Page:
90 seconds at 9 am: Markets steadier as investors await Fed and ECB confirmation of fresh money printing to restart US economy and settle euro crisis; NZ$ hits record high vs euro

Here's my summary of the key news overnight in 90 seconds at 9 am, including news investors settled down overnight into a waiting and watching pattern in expectation the US Federal Reserve and European Central Bank (ECB) will confirm new stimulatory measures later this week to restart growth in the US economy and stave off a collapse of the euro zone.

The US Federal Reserve is widely expected to launch a third round of money printing to buy long term government bonds known as Quantitative Easing ( QE III) as early as Thursday, while the hope is the ECB will muster the necessary political consensus for fresh buying of Italian and Spanish bonds.

There remain doubts about the ECB stimulus, despite comments from the ECB President Mario Draghi, Italian Prime Minister Mario Monti, French President Francoise Hollande and German Chancellor Angela Merkel this week that they would do 'whatever it took' to save the euro. Markets believe this means Europe will use its temporary rescue fund, the European Financial Stability Fund (EFSF) to buy Italian and Spanish bonds directly from governments, while the ECB restarts its programme of bond buying in secondary markets.

However, Germany's central bank, the Bundesbank, is opposed to these measures and there remains doubts about what can be agreed at an ECB meeting due late on Thursday.

European stocks rose 1.6% on hopes for fresh ECB stimulus from the Thursday meeting. See more here at Bloomberg.

Spanish and Italian bond yields fell in anticipation of ECB-sanctioned bond buying. The Spanish 10 year bond yield fell to 6.61%, while the Italian 10 year yield fell to 6.03%. However, the German 2 year bund yield fell to minus 0.08% after fresh Eurozone confidence figures showed a worse-than-expected slump to three year lows. See more here at Bloomberg.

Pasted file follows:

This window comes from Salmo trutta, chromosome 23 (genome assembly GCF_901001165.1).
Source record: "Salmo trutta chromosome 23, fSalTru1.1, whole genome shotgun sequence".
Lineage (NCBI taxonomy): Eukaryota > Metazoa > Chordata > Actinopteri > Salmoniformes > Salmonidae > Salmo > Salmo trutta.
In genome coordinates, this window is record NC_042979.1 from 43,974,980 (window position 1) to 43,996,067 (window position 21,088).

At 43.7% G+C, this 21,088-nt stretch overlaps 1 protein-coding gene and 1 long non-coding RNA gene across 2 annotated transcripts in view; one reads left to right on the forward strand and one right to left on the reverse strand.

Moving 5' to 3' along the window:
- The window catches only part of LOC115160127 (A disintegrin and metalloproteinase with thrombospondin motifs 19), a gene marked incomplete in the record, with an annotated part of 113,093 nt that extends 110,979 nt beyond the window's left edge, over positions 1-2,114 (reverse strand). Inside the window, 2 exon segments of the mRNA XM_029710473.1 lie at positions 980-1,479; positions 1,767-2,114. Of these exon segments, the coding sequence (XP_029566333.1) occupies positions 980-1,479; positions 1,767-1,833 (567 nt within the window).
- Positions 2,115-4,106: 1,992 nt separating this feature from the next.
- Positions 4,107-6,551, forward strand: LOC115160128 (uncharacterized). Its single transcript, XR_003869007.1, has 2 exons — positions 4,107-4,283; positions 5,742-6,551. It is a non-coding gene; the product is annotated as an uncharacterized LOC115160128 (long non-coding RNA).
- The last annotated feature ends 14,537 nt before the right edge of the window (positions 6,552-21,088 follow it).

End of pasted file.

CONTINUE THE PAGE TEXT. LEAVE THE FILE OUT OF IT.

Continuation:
This Eurozone weakness saw the New Zealand dollar rose to a fresh record high vs the euro of 66 euro cents.

US stocks fell around 0.1% with the markets on hold for the Fed's decision on Thursday and ahead of key jobs figures due on Friday. See more here at Bloomberg.

The New Zealand dollar was solid around 80.8 USc in morning trade. Traders will be watching National Bank Business confidence figures due later today for direction for the New Zealand dollar.

Meanwhile, local investor confidence fell in June to a net 0% in June, the ASB investor confidence survey showed. Investors preferred term deposits again for the first time since the fourth quarter of 2011 over rental property, although Auckland rental property investors remained buoyant.

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So right now we,
1) have crippled ourselves with debt.
2) dont want to stop taking...
3) dont want to pay it back so are passing the problem onto future generations as,
This will take 20 to 30 years to sort out....and in some cases when the UK says 2061 its all but 50 years....
The only 3 options are,
a) Default, that will cripple pension funds and OAPs savings etc who wont be able to pay out as they own or will get stuck with most of the debt. Taxes will have to rise to balance short fall and thats BIG tax rises.....a new 70+% top rate....45% instead of the present 30%...etc....WFF bye bye, economy, bye bye, Imports, bye bye, 20% un-employment as all the service industry and retail workers have no jobs and claim WINZ to boot...so a lot less spending so a depression.
b) Inflate, good for pension funds while it lasts, sort of, everyone else is screwed and well we might as well default as bond holders will want huge rates to compensate for inflation. Taxes will have to rise to pay that....thats BIG rises, it cant be sustained anyway, so back to a)